ACLU calls on FL to tackle racial inequalities during pandemic and denounce attacks on Asian Americans

Novel coronavirus, which causes COVID-19, is shown here in orange and yellow. Microphotography by the National Institute of Allergy and Infectious Diseases, Rocky Mountain Laboratories, which is part of the National Institutes of Health.

The national American Civil Liberties Union and the ACLU of Florida is calling on the state to provide more detailed race, ethnicity and other demographic data related to COVID-19 infections and deaths, following alarming disparities and inequalities as the pandemic continues.

In such southern states such as Louisiana and Mississippi, data show black people dying at “disturbingly disproportionate rates.”

Micah W. Kubic ( picture from ACLU of Kansas)
Micah W. Kubic, executive director of ACLU of Florida. Credit: ACLU of Kansas)

And in Florida, “Black people make up 16 percent of the state’s population but represent 20 percent of COVID-19 deaths in the state,” according to a letter sent Tuesday to Florida Surgeon General Scott Rivkees, from ACLU Florida executive director Micah W. Kubic.

Problematic is that race and ethnicity factors are missing in some of Florida’s data, suggesting that there could be higher percentages of black and Hispanic people dying from the COVID-19 respiratory disease.

The Florida Department of Health has some data, but not a lot — on race. It is included in an online “dashboard” that provides race and ethnicity by county. Another report made public is nearly 500 pages long but shows only a very limited amount of race and ethnicity data.

The ACLU Florida letter also states:

“In order to effectively address the pandemic and direct resources where they are most needed, government officials and entities must standardize, collect, and release race and ethnicity data surrounding COVID-19.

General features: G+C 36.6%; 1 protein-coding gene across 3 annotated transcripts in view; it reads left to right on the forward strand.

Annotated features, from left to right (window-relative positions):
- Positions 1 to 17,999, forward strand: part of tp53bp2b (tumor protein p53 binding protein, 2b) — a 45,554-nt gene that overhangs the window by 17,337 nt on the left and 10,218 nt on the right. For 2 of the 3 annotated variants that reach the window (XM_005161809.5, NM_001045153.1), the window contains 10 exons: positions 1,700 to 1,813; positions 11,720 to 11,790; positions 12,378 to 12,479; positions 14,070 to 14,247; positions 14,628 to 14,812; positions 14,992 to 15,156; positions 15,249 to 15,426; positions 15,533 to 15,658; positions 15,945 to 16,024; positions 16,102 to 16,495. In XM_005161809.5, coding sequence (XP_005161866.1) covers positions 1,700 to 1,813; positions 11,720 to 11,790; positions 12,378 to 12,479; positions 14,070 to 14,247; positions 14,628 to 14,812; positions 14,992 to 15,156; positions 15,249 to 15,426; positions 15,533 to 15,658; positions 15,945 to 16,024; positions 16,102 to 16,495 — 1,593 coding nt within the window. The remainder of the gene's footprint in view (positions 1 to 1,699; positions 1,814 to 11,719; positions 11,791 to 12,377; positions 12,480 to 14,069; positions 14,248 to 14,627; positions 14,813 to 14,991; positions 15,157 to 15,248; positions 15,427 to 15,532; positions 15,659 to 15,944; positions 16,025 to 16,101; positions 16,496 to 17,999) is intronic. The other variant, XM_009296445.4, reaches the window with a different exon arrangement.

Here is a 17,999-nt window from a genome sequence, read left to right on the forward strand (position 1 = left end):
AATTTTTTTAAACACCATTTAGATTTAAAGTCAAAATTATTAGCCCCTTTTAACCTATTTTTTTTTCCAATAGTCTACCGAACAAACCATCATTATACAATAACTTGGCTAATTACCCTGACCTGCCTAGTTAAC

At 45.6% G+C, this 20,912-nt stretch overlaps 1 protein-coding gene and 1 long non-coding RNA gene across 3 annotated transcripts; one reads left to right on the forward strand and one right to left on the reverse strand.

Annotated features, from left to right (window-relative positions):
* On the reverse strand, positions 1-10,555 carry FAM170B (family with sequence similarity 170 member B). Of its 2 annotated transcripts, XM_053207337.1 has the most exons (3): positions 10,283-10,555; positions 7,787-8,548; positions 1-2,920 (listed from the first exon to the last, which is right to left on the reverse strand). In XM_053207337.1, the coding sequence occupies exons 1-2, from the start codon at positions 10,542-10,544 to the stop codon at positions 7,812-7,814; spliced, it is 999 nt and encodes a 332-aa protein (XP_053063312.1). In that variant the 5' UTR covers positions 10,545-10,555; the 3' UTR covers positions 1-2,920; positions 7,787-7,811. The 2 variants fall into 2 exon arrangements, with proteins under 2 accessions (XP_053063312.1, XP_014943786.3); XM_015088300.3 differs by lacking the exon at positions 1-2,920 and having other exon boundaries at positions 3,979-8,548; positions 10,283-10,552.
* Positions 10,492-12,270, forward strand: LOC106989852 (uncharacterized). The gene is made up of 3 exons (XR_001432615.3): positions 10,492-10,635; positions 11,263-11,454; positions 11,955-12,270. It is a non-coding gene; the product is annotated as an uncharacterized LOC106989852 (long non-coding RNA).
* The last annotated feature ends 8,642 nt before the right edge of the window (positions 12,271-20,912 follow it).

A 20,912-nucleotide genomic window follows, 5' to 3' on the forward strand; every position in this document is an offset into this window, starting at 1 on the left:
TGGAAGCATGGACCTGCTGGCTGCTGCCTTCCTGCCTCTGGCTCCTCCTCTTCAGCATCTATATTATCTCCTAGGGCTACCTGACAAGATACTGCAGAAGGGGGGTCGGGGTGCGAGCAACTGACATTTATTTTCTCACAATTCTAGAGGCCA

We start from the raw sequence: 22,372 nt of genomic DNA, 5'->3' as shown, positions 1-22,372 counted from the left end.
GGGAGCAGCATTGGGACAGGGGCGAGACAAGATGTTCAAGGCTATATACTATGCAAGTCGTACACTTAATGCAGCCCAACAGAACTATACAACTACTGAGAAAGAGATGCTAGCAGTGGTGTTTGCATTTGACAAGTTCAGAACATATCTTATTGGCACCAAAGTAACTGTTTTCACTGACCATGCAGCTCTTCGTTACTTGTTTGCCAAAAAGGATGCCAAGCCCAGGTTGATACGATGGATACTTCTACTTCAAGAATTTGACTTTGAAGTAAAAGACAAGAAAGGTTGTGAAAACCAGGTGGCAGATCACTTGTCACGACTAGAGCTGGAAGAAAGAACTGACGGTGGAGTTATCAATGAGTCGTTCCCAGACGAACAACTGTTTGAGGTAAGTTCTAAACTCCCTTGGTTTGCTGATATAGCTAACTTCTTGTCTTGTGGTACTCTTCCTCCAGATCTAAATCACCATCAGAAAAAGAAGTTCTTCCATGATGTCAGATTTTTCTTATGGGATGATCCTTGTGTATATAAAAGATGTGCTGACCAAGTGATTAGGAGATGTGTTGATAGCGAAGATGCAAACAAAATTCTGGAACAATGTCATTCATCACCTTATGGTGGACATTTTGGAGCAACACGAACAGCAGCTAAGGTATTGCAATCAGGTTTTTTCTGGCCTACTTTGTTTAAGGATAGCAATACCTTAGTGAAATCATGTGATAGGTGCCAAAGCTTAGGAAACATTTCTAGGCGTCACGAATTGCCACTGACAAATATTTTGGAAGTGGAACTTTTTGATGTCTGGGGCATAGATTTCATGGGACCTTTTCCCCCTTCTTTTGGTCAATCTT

Without knowing the breadth of how COVID-19 is affecting communities in the state, public health officials, advocates, and affected members of the public will not have the tools necessary to tackle the inequalities this pandemic is exacerbating.

Government entities must also provide adequate protections for all essential workers, especially those most vulnerable to the threat posed by COVID-19, including ensuring the equitable distribution of (personal protective equipment) PPE/ventilators.”

In another letter from Kubic, to Florida Attorney General Ashley Moody, the ACLU expresses grave concern “over the increasing incidents of hate, discrimination, and violence against Asian Americans—a community
of all immigration statuses.

We urge your office to send a public message that attacks against Asian American communities and the scapegoating of Chinese American
community members, in particular, is unacceptable and that Asians are an integral part of U.S. communities.”

Diane Rado
Diane Rado has covered state and local government and public schools in six states over some 30 years, focusing on policy and investigative stories as well as legislative and political reporting. She spent most of her career at the St. Petersburg (Tampa Bay) Times and the Chicago Tribune. She has a master’s degree in journalism from Northwestern University and did a fellowship in education reform at the University of Michigan in 1999-2000. She is married to a journalist and has three adult children.